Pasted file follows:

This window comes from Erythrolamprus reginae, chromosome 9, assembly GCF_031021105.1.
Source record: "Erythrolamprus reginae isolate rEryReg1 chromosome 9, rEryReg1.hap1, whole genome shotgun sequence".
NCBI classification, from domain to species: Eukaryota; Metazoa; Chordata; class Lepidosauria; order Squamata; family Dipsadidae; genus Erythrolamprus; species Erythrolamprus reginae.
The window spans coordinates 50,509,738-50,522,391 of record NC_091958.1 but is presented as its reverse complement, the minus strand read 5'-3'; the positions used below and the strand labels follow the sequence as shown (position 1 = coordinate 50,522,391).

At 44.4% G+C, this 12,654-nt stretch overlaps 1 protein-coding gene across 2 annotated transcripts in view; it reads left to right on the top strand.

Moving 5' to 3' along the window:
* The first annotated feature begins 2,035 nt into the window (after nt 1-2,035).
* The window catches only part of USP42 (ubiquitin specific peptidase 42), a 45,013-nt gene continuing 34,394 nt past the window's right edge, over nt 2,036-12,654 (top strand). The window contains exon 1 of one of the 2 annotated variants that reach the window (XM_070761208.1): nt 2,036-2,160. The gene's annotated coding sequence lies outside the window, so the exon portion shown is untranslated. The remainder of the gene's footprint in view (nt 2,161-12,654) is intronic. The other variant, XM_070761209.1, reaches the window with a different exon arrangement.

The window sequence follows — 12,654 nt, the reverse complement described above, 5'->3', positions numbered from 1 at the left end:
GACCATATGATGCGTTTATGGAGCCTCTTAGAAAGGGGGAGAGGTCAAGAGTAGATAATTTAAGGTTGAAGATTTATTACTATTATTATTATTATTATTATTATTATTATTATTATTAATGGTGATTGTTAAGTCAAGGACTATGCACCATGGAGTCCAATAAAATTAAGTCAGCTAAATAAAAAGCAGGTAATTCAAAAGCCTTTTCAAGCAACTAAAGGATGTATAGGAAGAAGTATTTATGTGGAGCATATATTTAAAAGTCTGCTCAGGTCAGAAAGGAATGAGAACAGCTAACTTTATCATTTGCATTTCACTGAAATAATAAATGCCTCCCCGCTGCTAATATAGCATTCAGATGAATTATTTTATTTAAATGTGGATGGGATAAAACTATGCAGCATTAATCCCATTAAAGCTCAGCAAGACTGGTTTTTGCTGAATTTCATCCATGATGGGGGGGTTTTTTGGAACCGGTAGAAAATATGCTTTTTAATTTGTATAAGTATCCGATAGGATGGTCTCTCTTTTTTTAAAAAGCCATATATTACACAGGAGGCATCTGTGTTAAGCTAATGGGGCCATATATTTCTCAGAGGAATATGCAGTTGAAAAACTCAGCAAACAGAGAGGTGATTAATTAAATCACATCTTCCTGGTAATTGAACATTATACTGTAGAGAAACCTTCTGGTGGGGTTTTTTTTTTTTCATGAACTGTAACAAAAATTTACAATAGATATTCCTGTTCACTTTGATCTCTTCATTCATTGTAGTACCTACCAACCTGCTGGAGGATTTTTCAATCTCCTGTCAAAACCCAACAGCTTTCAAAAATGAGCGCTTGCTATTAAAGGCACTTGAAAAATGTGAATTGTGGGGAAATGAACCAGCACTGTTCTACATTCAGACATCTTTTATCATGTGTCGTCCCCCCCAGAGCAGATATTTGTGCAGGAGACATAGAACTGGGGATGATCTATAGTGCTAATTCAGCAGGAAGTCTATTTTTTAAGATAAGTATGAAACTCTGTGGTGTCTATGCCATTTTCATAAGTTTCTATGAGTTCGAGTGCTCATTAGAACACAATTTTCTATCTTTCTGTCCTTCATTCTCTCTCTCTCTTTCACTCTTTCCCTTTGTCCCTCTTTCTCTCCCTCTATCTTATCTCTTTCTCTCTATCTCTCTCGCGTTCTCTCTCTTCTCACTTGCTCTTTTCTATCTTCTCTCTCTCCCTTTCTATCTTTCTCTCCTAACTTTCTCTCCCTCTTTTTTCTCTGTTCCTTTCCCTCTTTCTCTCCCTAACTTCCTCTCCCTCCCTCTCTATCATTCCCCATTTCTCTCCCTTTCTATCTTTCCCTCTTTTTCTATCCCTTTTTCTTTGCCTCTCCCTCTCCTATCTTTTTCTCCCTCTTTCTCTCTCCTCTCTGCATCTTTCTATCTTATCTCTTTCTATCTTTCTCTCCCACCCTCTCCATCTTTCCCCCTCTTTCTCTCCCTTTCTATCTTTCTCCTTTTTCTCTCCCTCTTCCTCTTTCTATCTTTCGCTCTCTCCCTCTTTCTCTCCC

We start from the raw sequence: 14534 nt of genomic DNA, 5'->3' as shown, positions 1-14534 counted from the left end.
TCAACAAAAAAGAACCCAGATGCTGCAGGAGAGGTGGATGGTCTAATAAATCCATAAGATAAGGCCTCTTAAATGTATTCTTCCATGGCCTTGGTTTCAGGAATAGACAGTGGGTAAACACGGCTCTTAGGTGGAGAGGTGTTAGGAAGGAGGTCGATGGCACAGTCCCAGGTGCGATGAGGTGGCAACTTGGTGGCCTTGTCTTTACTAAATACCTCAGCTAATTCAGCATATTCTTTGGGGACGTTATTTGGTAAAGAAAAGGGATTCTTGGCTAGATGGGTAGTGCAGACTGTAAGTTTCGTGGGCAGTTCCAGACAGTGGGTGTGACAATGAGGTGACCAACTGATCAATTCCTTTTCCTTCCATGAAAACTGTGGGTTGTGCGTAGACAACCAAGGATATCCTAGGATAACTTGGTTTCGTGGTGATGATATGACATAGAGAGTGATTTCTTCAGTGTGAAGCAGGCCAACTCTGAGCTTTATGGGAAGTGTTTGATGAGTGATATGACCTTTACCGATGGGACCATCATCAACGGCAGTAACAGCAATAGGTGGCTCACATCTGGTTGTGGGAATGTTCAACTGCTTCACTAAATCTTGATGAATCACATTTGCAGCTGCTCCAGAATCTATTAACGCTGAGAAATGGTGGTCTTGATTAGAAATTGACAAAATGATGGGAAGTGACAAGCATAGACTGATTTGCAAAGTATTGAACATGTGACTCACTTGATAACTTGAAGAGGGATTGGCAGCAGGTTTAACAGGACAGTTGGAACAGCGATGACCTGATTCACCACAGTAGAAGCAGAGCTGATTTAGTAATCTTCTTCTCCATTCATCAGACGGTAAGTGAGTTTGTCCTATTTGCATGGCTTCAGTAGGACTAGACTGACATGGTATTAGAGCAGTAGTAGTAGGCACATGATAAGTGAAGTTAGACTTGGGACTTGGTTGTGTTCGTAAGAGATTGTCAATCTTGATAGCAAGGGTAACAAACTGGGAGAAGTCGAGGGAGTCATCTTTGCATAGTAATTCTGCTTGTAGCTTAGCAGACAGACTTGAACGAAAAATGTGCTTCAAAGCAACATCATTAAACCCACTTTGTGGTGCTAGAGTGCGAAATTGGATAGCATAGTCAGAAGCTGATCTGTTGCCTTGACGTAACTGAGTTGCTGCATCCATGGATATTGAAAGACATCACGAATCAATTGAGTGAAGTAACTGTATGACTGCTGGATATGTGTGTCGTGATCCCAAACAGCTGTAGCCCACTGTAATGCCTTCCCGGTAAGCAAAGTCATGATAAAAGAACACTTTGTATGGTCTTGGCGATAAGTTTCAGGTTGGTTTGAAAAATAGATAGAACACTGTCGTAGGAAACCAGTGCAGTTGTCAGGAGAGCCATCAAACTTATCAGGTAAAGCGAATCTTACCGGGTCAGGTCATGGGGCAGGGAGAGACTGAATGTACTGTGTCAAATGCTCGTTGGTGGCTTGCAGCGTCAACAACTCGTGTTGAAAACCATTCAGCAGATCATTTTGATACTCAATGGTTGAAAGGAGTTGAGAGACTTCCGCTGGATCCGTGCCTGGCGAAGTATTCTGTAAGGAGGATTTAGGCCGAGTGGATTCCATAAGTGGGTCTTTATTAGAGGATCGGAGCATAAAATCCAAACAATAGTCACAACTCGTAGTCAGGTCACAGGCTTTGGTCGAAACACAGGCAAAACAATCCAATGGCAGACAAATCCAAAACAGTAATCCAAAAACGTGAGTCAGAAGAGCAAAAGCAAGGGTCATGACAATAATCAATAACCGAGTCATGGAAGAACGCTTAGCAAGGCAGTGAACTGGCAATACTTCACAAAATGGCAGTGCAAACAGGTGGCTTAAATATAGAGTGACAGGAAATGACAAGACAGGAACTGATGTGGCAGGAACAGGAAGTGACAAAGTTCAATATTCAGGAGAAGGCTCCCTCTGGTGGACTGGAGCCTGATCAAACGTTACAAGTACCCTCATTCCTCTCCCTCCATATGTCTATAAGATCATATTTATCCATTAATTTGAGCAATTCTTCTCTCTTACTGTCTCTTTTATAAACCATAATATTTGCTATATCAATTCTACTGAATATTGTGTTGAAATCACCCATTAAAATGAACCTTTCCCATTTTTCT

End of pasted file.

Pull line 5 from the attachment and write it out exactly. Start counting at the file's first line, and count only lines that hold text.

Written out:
At 44.4% G+C, this 12,654-nt stretch overlaps 1 protein-coding gene across 2 annotated transcripts in view; it reads left to right on the top strand.